Who's to Blame for Bill O'Reilly Hack?
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The break-in to the Web site of Fox News commentator and talk show host Bill O'Reilly has gotten far less coverage than the so-called "hack" of Alaska Gov. Sarah Palin's e-mail account, but the story behind it is much more interesting.
Whatever the suspect's motivation for hacking Palin's e-mail, it's pretty obvious why O'Reilly became a target. He had spent days railing against the earlier Palin hacks, and in particular, the image-hosting site 4chan for posting the information. O'Reilly wanted 4chan and its owner held criminally responsible for the contents being posted on the boards.
Someone out there evidently took umbrage at these statements and decided to hack into O'Reilly's personal Web site. Over the weekend, screen grabs of recent subscribers, with their names, e-mail addresses, cities of residence and most importantly their passwords were posted to Wikileaks.org. In passing on the screens, the hackers told Wikileaks that security for BillOreilly.com was "non-existent."
Wikileaks posted one page of what it claimed were several sent to the site. While this is not a breach of TJX proportions, such a leak still requires O'Reilly and his hosting provider, Nox Solutions, to inform all subscribers their information has been compromised. Section 1798.82 of the California civil code says security breaches must be disclosed to data owners and that state residents must be notified in the event of a breach.
O'Reilly posted a warning on his site about the breach, saying no credit card information was released, and that no members who joined before Sept. 14, 2008, were affected.*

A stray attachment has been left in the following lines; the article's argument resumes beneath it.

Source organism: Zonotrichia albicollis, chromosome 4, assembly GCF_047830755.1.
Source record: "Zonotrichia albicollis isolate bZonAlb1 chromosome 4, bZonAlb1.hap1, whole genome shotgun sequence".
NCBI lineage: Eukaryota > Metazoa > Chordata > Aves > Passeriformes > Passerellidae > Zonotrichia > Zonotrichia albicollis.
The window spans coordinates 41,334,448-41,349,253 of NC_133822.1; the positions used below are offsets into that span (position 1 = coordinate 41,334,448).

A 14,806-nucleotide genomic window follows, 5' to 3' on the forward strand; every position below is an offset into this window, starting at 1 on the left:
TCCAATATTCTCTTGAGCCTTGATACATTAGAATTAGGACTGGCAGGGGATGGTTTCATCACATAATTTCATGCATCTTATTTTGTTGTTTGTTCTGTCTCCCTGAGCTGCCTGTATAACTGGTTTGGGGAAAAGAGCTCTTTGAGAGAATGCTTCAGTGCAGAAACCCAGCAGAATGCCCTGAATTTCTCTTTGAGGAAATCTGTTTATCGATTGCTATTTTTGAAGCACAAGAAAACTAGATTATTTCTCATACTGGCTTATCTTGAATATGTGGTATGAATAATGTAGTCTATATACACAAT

It went on to say that O'Reilly's staff has contacted the 205 members whose names and e-mail addresses were revealed. InternetNews.com also attempted to contact via e-mail many of those listed on the Wikileaks page, but about one-third of the addresses were invalid or otherwise bounced. The remainder have not responded.
The Knock against Nox
Los Angeles-based Nox Solutions has not answered repeated inquiries from InternetNews.com. Fox News owner News Corp. passed the buck, saying the O'Reilly site is hosted by Nox and therefore not its responsibility.
In that regard, legal experts said it could be Nox's problem -- maybe. "Blame will fall on Nox based on the full level of services that it looks like they provide and the way they are advertising terms," said Robin Sax, a deputy district attorney for Los Angeles. "It looks like they are a one-stop shop for the customers."
But she adds that liability depends on Nox's service agreement and who manages the Web site. "If they just provide the space, and it's Bill O'Reilly's people who update and add information, then it's their responsibility," she said. "If they are not putting content and they aren't doing maintenance and they don't put the security in, then it's not their problem."
Marc John Randazza, an attorney with Weston, Garrou, Walters & Mooney in Altamonte Springs, Florida and a professor of law at Barry University School of Law, thinks Nox could be in the clear, too.
"If they don't catch the hackers, you could possibly hold the site responsible. Possibly," he told InternetNews.com. "You'd have to get pretty creative to hold them accountable. It looks like everybody's a victim here except the hackers."
Those hackers have been a lot smarter than the one who broke into Palin's account, who left a trail virtually to his door. Whoever broke into O'Reilly's site has kept far more quiet about it, offering only the screenshot of user account information as proof of their deeds, and nothing more.
Next page: How poor was the security?